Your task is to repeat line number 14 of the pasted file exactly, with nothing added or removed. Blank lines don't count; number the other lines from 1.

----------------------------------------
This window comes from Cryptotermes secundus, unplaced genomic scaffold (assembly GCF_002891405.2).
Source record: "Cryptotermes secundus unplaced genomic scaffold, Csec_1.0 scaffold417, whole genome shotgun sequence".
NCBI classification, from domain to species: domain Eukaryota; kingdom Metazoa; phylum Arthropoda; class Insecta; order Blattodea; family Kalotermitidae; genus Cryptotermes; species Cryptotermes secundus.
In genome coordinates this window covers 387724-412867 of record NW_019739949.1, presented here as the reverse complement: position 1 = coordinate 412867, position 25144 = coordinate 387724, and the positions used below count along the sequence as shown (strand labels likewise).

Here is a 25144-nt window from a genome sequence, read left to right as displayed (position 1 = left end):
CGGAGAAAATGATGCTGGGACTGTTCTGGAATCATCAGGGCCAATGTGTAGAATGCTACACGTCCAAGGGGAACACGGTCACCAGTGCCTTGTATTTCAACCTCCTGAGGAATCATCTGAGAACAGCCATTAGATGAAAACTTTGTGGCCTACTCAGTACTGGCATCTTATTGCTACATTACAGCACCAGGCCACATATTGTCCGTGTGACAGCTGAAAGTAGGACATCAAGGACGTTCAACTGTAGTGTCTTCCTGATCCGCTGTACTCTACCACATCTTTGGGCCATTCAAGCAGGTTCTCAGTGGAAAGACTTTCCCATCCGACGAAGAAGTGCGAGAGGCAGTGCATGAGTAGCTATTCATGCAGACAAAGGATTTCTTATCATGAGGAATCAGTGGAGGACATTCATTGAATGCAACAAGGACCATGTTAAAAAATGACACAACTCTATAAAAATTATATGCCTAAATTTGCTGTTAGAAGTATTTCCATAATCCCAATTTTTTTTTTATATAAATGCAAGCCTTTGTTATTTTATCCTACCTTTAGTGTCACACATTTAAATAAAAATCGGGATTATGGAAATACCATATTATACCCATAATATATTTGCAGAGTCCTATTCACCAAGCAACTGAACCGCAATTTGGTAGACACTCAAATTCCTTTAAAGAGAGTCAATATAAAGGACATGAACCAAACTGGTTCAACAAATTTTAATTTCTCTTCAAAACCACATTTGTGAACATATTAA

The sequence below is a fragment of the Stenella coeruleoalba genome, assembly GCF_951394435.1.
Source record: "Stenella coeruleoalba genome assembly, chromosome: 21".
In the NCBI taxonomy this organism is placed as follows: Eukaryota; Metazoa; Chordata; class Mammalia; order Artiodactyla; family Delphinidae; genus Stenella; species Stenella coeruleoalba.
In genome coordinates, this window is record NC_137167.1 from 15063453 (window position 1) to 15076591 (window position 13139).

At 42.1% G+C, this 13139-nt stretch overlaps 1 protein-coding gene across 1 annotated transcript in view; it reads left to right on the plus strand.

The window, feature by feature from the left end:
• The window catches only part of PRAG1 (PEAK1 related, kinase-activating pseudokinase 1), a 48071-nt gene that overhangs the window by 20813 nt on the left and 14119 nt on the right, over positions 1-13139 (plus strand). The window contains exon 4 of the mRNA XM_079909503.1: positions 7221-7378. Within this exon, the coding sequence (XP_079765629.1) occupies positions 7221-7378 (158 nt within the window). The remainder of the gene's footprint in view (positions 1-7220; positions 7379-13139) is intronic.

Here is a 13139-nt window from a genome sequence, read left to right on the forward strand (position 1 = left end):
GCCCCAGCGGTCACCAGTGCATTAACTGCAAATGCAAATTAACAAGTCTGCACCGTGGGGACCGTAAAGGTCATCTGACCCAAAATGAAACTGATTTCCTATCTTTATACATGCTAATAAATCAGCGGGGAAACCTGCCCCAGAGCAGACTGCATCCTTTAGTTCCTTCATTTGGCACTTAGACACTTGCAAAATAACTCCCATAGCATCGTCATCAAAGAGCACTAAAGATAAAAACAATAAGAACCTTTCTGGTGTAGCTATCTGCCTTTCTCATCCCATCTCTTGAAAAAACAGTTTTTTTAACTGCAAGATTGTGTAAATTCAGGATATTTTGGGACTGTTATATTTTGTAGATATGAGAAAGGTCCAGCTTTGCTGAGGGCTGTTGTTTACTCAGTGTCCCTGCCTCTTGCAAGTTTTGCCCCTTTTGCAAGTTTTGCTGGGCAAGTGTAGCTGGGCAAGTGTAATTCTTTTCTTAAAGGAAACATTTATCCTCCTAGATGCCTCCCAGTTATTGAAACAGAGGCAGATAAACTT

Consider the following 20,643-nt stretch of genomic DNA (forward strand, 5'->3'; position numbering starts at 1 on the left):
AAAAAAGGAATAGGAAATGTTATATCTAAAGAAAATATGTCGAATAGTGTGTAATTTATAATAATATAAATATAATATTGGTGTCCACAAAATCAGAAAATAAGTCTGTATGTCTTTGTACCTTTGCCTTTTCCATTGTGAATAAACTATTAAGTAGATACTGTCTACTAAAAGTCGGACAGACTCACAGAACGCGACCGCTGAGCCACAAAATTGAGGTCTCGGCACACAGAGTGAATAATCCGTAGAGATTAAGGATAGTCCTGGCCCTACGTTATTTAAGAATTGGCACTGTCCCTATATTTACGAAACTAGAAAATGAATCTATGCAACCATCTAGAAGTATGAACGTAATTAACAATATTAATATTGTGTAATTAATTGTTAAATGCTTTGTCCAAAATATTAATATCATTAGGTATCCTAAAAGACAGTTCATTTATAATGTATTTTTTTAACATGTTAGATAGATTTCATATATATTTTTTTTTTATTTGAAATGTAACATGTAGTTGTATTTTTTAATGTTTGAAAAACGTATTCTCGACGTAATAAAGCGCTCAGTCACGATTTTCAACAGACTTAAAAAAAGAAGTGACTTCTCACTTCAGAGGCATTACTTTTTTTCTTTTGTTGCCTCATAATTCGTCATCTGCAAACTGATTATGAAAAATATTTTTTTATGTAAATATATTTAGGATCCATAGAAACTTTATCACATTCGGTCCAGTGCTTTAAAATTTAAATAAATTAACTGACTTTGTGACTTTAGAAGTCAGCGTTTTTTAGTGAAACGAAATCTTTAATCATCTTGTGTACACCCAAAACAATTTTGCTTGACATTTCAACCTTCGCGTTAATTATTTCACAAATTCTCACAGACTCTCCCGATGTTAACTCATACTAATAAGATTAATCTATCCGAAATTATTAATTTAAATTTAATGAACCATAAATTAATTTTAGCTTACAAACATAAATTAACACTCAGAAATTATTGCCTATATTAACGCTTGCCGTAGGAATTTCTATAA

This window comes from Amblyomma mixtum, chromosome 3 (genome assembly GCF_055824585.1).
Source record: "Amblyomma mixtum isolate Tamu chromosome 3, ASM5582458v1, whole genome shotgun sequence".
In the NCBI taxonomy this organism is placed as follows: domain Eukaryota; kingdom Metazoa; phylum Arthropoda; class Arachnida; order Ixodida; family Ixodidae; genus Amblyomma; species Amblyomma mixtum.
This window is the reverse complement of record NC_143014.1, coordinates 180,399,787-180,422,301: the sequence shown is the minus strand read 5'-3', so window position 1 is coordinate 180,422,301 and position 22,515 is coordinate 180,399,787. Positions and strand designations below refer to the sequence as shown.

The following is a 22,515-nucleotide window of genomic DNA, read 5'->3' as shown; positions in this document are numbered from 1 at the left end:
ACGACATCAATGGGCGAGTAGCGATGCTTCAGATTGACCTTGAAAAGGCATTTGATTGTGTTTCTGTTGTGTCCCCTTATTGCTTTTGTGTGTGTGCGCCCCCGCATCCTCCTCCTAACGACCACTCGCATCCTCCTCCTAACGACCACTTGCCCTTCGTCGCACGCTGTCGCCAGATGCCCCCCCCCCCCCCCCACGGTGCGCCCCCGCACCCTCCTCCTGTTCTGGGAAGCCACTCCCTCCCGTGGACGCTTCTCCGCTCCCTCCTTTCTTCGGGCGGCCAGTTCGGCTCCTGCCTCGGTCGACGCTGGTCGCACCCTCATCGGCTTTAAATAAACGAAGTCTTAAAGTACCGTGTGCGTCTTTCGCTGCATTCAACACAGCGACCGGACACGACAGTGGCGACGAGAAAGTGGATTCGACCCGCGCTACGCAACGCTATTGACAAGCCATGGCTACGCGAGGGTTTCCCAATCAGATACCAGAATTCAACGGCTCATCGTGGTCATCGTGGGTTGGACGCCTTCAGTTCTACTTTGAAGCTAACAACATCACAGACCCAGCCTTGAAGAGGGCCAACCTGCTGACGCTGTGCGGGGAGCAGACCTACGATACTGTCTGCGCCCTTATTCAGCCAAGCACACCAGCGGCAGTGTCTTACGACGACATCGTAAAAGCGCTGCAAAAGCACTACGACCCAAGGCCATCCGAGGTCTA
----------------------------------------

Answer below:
Here is a 13139-nt window from a genome sequence, read left to right on the forward strand (position 1 = left end):